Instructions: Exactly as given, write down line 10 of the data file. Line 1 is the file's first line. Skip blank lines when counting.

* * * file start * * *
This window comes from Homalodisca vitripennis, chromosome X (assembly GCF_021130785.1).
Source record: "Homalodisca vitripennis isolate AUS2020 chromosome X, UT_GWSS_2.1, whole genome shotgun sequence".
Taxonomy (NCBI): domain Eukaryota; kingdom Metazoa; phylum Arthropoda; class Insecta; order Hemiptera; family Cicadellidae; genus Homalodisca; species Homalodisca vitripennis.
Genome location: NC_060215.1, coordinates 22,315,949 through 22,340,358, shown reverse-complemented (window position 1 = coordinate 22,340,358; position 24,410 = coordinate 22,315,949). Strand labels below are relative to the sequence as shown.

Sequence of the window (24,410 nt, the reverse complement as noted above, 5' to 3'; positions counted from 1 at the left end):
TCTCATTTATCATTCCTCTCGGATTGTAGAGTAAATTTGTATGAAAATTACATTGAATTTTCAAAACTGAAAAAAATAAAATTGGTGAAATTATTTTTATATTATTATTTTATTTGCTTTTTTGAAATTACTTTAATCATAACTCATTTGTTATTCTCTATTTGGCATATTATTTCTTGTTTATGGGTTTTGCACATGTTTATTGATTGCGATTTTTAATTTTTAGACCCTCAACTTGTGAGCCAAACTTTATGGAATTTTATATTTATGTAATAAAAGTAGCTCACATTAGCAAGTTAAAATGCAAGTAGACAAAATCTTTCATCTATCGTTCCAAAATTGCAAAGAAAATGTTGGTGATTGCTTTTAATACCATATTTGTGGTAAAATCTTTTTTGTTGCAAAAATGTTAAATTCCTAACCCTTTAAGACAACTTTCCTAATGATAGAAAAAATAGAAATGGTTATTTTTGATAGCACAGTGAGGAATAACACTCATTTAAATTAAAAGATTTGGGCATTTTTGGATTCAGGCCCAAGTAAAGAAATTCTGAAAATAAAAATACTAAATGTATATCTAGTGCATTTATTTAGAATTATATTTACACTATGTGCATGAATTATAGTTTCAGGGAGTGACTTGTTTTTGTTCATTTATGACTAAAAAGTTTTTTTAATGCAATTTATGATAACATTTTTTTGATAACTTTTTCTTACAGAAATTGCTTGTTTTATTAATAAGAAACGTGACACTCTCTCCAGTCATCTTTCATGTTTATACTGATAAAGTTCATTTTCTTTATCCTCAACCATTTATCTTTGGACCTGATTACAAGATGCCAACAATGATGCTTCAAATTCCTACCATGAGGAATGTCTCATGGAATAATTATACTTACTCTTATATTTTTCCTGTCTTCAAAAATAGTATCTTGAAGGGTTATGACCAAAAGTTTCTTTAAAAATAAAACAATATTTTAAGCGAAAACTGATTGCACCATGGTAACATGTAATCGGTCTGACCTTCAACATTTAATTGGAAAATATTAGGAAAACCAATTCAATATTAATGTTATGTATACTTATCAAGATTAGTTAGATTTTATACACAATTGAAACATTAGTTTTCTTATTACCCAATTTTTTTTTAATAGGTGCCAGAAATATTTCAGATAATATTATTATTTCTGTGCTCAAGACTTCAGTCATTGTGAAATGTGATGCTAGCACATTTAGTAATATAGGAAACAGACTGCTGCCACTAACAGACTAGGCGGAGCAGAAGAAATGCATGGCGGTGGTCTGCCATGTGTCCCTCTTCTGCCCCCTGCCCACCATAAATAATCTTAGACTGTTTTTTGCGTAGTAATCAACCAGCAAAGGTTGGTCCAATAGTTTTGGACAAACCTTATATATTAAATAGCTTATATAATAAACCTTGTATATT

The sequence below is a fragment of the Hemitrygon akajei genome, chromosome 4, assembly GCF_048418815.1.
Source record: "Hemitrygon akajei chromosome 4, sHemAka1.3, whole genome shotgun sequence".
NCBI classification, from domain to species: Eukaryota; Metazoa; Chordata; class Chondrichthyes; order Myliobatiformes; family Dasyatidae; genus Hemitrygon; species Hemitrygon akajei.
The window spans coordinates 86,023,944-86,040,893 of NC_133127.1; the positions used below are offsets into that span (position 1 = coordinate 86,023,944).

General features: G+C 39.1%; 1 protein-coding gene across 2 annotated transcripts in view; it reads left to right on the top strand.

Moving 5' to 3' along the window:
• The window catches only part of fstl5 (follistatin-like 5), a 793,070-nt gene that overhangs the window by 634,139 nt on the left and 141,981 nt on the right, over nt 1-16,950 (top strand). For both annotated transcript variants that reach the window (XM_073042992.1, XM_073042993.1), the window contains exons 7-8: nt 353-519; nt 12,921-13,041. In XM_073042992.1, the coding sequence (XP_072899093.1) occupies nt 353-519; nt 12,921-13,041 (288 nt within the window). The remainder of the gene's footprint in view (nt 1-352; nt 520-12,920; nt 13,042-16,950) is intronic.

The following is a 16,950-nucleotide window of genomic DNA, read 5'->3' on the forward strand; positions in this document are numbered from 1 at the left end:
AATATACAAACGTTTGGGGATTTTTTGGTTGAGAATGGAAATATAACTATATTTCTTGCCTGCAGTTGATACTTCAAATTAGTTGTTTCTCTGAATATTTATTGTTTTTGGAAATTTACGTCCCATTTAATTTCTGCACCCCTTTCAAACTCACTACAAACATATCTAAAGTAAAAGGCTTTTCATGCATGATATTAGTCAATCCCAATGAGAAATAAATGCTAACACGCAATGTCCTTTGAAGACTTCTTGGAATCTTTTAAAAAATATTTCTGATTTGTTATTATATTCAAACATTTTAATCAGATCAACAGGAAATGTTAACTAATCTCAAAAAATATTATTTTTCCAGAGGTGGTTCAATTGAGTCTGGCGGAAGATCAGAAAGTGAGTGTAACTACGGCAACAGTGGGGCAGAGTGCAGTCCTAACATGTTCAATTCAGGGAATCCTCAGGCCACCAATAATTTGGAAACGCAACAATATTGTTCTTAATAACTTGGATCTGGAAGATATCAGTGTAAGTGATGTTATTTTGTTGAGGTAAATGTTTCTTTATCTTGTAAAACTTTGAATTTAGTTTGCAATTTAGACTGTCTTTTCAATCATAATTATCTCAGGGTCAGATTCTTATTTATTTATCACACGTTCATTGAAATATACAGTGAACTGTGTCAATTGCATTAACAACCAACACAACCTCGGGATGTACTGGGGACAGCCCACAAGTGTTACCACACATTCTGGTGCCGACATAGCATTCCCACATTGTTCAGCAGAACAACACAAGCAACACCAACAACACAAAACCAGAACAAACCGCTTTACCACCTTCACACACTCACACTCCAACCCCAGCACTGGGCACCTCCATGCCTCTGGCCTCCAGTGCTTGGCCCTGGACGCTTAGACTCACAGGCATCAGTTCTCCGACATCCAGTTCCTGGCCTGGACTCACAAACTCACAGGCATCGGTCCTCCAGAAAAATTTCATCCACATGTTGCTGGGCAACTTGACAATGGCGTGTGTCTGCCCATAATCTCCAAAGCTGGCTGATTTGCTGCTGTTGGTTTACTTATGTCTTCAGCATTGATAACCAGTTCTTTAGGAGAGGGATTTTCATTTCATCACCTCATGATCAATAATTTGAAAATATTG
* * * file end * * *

The window spans coordinates 86,023,944-86,040,893 of NC_133127.1; the positions used below are offsets into that span (position 1 = coordinate 86,023,944).